The Canadian Construction Association also stressed the need for a federal commitment “to facilitate the quick and unfettered roll-out” of its proposed investments.
“The budget endorses the valued role of the heavy civil, institutional, commercial and industrial construction sector to building back better,” said CCA president Mary Van Buren.
The CCA noted that government had delivered on several CCA pre-budget requests, including support for green and trade-enabling infrastructure investment, workforce capacity building, a commitment to a 25-year infrastructure plan and investment to advance innovation in construction.
Also addressing the infrastructure pipeline, Gamble praised the government for supporting infrastructure that would be delivered using social and green-transformation lenses to assess projects, but added the ACEC also wants “assurances that it’s not at the expense of some of the more routine, common-core infrastructure” that has been identified as critically lacking in the analysis of the Canadian Infrastructure Report Card.
Sean Strickland, executive director of Canada’s Building Trades Unions, said the council would have liked to see additional investments in infrastructure to address the gaps caused by reduced private sector investment.
But, Strickland added, “The creation of the new Apprenticeship Service…will encourage more employers to hire and start apprentices, including additional incentives for hiring those from underrepresented groups.”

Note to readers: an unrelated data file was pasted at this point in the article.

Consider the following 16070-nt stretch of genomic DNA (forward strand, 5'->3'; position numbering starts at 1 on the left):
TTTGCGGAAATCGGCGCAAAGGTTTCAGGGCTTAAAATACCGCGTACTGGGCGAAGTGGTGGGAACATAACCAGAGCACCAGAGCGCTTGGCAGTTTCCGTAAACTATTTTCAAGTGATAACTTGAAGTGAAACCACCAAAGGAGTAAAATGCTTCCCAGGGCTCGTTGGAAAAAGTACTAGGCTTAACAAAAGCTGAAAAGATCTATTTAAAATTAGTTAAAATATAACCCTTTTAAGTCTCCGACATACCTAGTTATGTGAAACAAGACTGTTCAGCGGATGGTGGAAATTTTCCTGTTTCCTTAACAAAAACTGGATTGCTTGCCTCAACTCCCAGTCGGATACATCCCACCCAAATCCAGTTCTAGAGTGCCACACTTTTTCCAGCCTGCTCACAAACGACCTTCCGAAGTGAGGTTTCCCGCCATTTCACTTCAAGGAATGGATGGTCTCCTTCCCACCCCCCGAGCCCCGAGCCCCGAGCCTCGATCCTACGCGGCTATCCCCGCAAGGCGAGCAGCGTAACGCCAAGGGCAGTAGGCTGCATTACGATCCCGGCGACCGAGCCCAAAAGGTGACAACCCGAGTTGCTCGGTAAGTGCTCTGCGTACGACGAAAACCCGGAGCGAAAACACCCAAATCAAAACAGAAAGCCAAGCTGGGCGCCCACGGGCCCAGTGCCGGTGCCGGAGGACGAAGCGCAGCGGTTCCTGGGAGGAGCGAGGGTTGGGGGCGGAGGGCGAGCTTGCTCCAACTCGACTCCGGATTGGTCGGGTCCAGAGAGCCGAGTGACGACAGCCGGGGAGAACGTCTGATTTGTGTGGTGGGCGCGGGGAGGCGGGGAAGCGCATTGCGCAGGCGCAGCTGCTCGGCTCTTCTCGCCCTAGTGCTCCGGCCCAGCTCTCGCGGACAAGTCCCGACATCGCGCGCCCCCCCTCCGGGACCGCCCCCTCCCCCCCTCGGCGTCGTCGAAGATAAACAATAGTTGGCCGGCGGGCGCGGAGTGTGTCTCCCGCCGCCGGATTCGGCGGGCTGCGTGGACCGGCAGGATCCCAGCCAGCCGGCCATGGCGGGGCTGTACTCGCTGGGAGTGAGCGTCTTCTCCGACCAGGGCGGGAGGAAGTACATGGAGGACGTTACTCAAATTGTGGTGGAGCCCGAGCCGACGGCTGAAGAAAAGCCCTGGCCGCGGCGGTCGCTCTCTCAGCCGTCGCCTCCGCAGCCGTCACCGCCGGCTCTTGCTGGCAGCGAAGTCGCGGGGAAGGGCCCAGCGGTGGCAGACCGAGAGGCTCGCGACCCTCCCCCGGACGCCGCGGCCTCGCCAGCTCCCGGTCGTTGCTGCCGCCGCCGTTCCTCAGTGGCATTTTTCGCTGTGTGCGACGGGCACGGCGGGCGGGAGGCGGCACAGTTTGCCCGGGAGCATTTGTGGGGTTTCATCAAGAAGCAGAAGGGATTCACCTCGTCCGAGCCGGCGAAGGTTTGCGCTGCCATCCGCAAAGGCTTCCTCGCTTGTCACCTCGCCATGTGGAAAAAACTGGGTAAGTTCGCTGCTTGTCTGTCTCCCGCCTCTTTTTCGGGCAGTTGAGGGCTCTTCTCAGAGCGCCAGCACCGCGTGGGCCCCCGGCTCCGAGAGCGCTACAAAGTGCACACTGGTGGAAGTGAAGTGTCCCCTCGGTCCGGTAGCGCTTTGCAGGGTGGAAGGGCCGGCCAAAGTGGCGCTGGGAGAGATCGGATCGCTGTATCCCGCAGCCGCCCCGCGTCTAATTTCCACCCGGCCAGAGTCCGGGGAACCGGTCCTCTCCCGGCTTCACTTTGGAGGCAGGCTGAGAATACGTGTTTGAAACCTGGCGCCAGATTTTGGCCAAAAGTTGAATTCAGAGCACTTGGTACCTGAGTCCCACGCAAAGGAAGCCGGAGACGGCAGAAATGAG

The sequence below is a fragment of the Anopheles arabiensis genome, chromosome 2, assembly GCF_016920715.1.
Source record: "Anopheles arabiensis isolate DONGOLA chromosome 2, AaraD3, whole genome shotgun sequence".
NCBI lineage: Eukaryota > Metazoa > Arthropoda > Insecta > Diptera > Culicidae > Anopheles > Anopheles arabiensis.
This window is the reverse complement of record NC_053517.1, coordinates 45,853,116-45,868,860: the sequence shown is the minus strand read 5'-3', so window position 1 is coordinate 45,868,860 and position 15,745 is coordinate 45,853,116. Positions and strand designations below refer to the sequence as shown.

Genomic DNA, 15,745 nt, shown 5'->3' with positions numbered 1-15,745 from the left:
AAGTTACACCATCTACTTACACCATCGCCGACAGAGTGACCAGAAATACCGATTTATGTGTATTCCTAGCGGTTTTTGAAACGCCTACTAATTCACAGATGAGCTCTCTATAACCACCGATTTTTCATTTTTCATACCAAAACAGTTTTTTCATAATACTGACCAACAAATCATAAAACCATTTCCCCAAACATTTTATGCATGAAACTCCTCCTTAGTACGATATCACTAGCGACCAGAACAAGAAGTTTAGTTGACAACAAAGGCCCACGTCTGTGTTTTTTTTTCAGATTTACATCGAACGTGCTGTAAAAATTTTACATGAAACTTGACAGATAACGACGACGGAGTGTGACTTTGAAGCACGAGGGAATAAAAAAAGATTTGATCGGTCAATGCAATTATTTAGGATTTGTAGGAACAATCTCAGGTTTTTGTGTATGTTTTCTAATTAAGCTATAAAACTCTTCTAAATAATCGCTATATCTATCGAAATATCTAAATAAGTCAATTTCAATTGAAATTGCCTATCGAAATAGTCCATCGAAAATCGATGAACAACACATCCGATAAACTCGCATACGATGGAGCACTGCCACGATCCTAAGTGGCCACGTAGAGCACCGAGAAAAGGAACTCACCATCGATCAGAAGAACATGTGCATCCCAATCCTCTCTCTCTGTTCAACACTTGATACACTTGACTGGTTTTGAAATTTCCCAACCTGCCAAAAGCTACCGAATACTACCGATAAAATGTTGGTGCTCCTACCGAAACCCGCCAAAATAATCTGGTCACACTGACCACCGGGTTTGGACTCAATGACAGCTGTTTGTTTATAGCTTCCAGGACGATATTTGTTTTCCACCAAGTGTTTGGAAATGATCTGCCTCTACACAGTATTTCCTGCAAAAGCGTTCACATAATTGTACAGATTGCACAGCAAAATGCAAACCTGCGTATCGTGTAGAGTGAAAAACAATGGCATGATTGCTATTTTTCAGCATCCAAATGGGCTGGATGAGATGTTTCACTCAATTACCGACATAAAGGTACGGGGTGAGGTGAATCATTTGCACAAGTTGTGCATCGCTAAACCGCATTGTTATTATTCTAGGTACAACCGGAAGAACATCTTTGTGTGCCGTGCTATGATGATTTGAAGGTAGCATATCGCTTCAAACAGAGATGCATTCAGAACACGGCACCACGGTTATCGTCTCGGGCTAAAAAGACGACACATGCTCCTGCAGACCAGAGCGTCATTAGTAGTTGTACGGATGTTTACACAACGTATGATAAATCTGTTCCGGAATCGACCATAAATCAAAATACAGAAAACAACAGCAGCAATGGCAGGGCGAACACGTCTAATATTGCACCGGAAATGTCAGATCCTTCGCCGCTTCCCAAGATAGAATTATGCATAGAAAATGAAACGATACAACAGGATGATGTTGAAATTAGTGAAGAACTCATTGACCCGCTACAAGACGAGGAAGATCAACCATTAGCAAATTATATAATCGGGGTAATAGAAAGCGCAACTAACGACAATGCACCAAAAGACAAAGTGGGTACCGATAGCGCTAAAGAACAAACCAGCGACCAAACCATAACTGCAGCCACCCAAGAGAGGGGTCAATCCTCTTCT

The Canada Green Building Council issued a statement noting the budget prioritizes workforce training programs for high-growth sectors.
“Green building should benefit from this, as government programs like the Canada Infrastructure Bank’s Commercial Building Retrofits Initiative and Infrastructure Canada’s Green and Inclusive Communities increase demand for green-building and low-carbon skills,” the statement said.
A statement from the Canadian Apprenticeship Forum also focused on skills.
“We applaud the government for its continued support of the apprenticeship and skilled trades communities with financial supports,” stated the release. “Developing a National Apprenticeship Service is a strong start but (it’s) missing stakeholder consultation and buy-in to ensure meaningful priorities are included; developing a tracking system to allow for accountability and improvements; and creation of a national advisory committee to support the roll-out the plan.”
The Canadian Steel Producers Association (CSPA) highlighted the additional funding for the Net Zero Accelerator and new tax measures to support technologies such as carbon capture and storage as positive measures in the budget
Catherine Cobden, president and CEO of the CSPA, also praised the government’s allocation of additional funding to support monitoring of steel imports.
“What this will give is transparency to the marketplace,” said Cobden. “A benefit to the construction industry is a strong, robust domestic steel supply chain to remain competitive and strong.”